18. VK3VIN
  19. VK3SQ
  20. VK3XV/p (Barmah National Park VKFF-0739)
  21. VK3MRG/p
  22. VK3CWF
  23. VK2HHA
  24. VK3NLK
  25. VK2MMM
  26. VK5GY/p (Pandappa Conservation Park 5CP-170 & VKFF-1131)
  27. VK2JNG/3 (Gunbower National Park VKFF-0740)
  28. VK5HSX/2 (Paroo Darling National Park VKFF-0410)
  29. VK5MBD
  30. VK2HRX
  31. VK7FRJG
  32. VK1AT
  33. VK7JON
  34. VK5KLV
  35. VK7MPR
  36. ZL2AYZ
  37. VK4TJ
  38. VK4AAC/2
  39. VK3ZO
  40. VK7DW
  41. VK3GGG/p
  42. VK3PMG/p
  43. VK2VAE
  44. VK3CU/p (Yarra Ranges National Park VKFF-0556)
  45. VK3LT/p (Yarra Ranges National Park VKFF-0556)
  46. VK3ZPF/p (Werribee Gorge State Park VKFF-0774)
  47. VK3NXT
  48. VK2LEE
  49. VK2KYO
  50. VK5ATN
  51. VK2NP
  52. VK5FAKV
  53. VK7FOLK
  54. VK2WFT
  55. VK3ZZS/p
  56. VK2IB
  57. VK5KKT
  58. VK1AL
  59. VK2KDP
  60. VK1DI/p (Batemans Marine Park VKFF-1406)
  61. VK2YK/p (Sea Acres National Park VKFF-0606)
  62. VK2TTL

I worked the following stations on 20m SSB:-

  1. VK4RF
  2. VK4HA
  3. VK4AS

After packing up we headed back into Mount Gambier where we picked up a bottle of red and then headed back to the motel to freshen up.


We enjoyed a fantastic night at the SERG Convention dinner.  We shared a table with my good mate John VK5NJ and his wife Tanina, and Tony VK5ZAI and his wife Jill.  Marija and I even drew the first winning raffle ticket, winning a little BaoFeng hand helf tx.  I can highly recommend the SERG Convention to anyone who has not been before.



Parks Victoria, 2017, <http://parkweb.vic.gov.au/explore/parks/lower-glenelg-national-park&gt;, viewed 14th June 2017

Wikipedia, 2017, <https://en.wikipedia.org/wiki/Lower_Glenelg_National_Park&gt;, viewed 14th June 2017

Lower Glenelg River Conservation Park 5CP-122 and VKFF-0905

Our first planned activation for Sunday 11th June 2017 was the Lower Glenelg River Conservation Park 5CP-122 & VKFF-0905.  The park is located about 31 km south east of Mount Gambier, and about 465 km south east of Adelaide, in the south east corner of South Australia.

Screen Shot 2017-06-13 at 9.27.45 pm.png

Map showing the location of the Lower Glenelg River Conservation Park.  Map courtesy of Protected Planet.

The park is located right on the South Australian/Victorian State border.  Access to the park from the South Australian side can only be made via boat.  Or you can access the park via a a 4WD track from the Victorian side which is what Marija and I did.

Screen Shot 2017-06-14 at 4.58.41 pm.png

Aerial shot showing the Lower Glenelg River Conservation Park on the SA/VIC border, and the adjacent Lower Glenelg National Park in Victoria.  Image courtesy of Google maps.

The map below shows our route.  We travelled south east out of Mount Gambier down towards the South Australian/Victorian border.  It was a cold morning with quite a bit of drizzle.  It wasn’t looking good for the activation.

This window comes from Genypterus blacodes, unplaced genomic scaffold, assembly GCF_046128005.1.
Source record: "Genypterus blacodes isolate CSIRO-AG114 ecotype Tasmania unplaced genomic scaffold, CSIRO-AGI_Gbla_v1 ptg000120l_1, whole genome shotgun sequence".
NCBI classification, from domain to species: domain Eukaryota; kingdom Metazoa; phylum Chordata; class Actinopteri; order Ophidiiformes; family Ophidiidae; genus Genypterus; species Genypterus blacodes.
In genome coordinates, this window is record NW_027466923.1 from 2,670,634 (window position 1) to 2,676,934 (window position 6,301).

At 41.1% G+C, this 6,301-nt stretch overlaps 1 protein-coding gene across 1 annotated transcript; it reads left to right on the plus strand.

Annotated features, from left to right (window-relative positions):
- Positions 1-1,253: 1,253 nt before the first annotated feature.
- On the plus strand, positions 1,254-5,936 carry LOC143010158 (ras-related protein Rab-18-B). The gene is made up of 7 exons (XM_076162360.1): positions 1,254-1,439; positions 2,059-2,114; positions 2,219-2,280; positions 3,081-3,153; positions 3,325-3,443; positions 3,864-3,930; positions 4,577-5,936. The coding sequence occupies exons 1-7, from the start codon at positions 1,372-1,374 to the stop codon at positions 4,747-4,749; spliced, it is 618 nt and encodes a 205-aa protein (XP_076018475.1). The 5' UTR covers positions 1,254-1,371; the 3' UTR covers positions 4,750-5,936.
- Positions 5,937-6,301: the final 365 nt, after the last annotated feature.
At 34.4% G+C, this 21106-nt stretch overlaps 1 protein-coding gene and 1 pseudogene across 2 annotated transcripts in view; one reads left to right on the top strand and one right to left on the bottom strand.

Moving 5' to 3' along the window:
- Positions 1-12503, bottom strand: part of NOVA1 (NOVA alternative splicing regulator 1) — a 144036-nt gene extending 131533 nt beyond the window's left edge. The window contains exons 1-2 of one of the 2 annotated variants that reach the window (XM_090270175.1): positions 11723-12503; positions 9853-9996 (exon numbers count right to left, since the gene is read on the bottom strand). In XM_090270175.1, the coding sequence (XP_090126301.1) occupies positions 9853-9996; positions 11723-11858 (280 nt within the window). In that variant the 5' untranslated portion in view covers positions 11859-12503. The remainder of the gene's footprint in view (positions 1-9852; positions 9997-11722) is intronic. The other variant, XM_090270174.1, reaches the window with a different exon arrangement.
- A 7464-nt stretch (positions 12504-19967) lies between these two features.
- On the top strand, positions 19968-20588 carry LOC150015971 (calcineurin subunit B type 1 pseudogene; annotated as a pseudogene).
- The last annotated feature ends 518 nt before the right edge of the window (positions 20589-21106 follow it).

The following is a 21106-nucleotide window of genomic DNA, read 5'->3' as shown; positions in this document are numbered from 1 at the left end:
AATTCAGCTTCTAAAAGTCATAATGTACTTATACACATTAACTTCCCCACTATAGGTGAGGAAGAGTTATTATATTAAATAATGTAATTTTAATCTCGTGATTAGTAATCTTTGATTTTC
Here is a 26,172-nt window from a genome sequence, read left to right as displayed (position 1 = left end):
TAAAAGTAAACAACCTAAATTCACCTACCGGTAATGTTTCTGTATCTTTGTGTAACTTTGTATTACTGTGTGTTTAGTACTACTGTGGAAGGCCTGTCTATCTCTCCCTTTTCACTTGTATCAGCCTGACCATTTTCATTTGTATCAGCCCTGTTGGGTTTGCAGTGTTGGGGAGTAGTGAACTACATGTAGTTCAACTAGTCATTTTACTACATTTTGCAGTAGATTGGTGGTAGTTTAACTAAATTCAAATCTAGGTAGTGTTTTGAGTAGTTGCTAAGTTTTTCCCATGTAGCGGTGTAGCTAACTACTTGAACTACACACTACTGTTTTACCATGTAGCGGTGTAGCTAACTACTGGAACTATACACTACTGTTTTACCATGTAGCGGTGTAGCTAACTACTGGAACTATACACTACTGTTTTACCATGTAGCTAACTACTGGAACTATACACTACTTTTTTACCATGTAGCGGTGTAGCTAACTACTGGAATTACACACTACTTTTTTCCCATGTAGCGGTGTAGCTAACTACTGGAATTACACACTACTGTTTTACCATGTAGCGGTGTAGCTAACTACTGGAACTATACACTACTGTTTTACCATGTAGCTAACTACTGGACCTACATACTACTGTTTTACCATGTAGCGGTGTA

Screen Shot 2017-06-14 at 5.29.06 pm.png

Our route to the park.  Map courtesy of plotaroute.com

Marija and I made a quick detour off the Glenelg River Road, down Donovans Road, into the little town of Donovans which is situated on the banks of the beautiful Glenelg River.  The area was originally known as Donovans Landing, and was owned by, and named after Thomas John Donovan.   He was famous due to him shooting the Tantanoola Tiger, a ‘phantom cat’, which is now preserved in the Tantanoola Hotel.

In 1884 a Bengal Tiger is purported to have escaped from a travelling circus in the South East.  A search was mounted, however the tiger was never located.  There were however, over the next few years, numerous reports of missing sheep in the area, with many suggesting that the tiger was responsible.  Eleven years later, Donovan saw what he thought was the tiger in a paddock, with a sheep in its jaws.  Donovan subsequently shot and killed the animal which turned out to be a Eurasian Wolf.  It is believed that the wolf was a stowaway on board a boat shipwrecked off the coast and somehow made it to shore.  A very interesting tale indeed.

There are some nice views here to be had of the Glenelg River.  The river rises in the Grampian Ranges in western Victoria and flows generally north, then west, then south, for over 350 km.  This makes it the longest river in south west Victoria and the third longest river overall.  A short stretch of the lower end of the river winds through South Eastern South Australia before returning to Victoria to enter Discovery Bay at Nelson.

The river was named after Colonial Secretary Baron Glenelg, Charles Grant (1778-1866), by Major Thomas Mitchell in August 1836.  Grant was a Scottish politician and colonial administrator.


Charles Grant, 1st Baron Glenelg

From Donovans we made the short trip to the South Australian/Victorian State border.  There is an information board here marking the survey of the border.  The boundary between South Australia and Victoria, formerly the Port Phillip District of New South Wales, was marked from the shores of the Southern Ocean to the south bank of the River Murray between 1847 and 1850.

There was also a sign here indicating that we were entering into the Glenelg Shire.  A new shire for us to activate for the VK Shires Contest.


We then drove into the little town of Nelson.  This is a small fishing village with a population of around 250 people.  It is located at the mouth of the Glenelg River.  In January 1852 the name of Nelson was adopted for the settlement, after the ship Lady Nelson, which was used by Lieutenant James Grant in explorations of the area in the early 1800’s.

We drove north out of Nelson on the North Nelson Road.  We soon reached the junction with Forest Road and the start of the Lower Glenelg National Park.  We then turned left onto Moores Track and travelled west through the Lower Glenelg National Park in Victoria.